Attorney General outlines new investigative system in DR
SANTO DOMINGO. The Attorney General of the Republic, Francisco Dominguez Brito, outlined the establishment of a transition which aims to prepare and create a new policy for investigations in the country.
Likewise, he revealed that there is no system for picking up fingerprints.
“I laugh a lot and at the same time I am sorry, when I observe that police officers from the Scientific Police, above all, go and try to pick up fingerprints; the spread the dust and so forth, and at the end it is true that I trick myself and we are tricking the whole world, because everyone of us that work in this know that this is not true.”
the official warned that the selection criteria has to change, so that there are no police with seventh and eighth grade educations working on collecting blood samples, or technology or on crime scenes, “and much less write interrogation reports or do absolutely anything.”
He says that he understands that the criteria has to change drastically with regards as to what a police investigator should be.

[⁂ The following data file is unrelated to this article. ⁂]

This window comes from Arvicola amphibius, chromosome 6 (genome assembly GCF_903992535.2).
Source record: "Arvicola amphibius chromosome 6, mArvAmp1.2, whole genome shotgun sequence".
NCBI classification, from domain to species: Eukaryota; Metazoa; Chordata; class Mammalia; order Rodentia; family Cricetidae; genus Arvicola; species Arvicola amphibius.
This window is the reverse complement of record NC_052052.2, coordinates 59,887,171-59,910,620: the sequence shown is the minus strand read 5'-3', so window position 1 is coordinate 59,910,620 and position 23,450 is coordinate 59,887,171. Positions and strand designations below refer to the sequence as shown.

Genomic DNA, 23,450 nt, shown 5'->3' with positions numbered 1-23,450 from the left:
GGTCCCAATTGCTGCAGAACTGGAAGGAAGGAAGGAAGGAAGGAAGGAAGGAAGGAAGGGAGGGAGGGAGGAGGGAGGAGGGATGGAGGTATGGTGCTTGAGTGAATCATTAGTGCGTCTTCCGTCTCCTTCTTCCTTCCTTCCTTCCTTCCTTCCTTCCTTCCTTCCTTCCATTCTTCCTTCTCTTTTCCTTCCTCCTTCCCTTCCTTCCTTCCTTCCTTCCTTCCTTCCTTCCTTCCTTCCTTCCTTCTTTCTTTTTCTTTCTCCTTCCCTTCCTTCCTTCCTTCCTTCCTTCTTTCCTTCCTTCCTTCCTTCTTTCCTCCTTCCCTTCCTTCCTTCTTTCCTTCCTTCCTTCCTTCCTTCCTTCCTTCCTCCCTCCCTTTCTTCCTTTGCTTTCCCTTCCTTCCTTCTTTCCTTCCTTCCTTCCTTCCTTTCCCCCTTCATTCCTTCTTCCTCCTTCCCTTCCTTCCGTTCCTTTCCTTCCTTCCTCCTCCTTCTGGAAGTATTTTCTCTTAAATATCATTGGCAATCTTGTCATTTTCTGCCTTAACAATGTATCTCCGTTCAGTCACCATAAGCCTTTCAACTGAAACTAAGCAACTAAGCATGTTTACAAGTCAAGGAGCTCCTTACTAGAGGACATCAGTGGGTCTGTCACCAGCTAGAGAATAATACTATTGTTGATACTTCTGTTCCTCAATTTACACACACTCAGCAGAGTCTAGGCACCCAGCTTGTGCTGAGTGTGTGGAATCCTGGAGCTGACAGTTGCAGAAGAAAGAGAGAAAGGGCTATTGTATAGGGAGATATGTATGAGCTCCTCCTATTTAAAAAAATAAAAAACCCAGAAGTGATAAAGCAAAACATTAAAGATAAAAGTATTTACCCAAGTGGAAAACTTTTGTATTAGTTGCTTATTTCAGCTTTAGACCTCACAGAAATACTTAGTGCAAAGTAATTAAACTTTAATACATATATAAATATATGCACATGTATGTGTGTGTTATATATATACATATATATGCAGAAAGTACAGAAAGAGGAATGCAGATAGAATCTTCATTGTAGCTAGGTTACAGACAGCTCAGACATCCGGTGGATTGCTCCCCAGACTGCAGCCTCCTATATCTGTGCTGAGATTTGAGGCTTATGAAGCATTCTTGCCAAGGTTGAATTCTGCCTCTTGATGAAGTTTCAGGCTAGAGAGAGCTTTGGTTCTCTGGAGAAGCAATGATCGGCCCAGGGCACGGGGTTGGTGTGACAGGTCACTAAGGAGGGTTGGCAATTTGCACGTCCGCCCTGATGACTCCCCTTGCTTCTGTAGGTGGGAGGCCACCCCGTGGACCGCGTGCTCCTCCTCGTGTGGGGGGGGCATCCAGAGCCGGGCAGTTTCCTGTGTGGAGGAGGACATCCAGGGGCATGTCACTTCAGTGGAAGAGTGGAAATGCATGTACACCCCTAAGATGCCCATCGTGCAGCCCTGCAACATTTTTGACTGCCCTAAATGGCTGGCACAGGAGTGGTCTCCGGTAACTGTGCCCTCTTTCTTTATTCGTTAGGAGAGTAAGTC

Dominguez Brito wants an elite investigative force who are graduated from the academy and can supply the needs of the force.
“We will have to convene an extraordinary process of recruitment with very precise selection criteria in order to enter a training process with the amount of personnel necessary to carry out this new investigative police force.”
He said that he felt that in the National Police and in the Armed Forces there are men and women with sufficient aptitudes to carry out this transition, which implies the recruitment of between 2,000 and 3,000 investigative officers with good salaries.
The official suggested that until there is a very clear difference between the uniforms and the investigation squads “Things will not get better.”
“If we do not carry out a profound change in the vision, the scheme and the investigative model in the Dominican Republic, we are going to continue to have these same difficulties.”
The official spoke during the presentation of the Manual of the Investigation Plan for the Dominican Republic which was sponsored by the United Nations Office against Drugs and Crime.
He argued for a fast transition towards a new investigative vision.
“The idea is not to erase totally, but the idea is also not to brush over things which resolves absolutely nothing.”
Dominguez Brito said he felt that an investigative manual is worth nothing, nor are training courses if there is not a clear difference between the two parts.
In the event, the Deputy Chief of the Police, General Alejandro Dipre Sierra, and the representative of the United Nations Office against Drugs and Crime, Monica Mendoza also spoke. Mendoza underlined the need for a united investigative system in order to fight crime.
Category: DR News |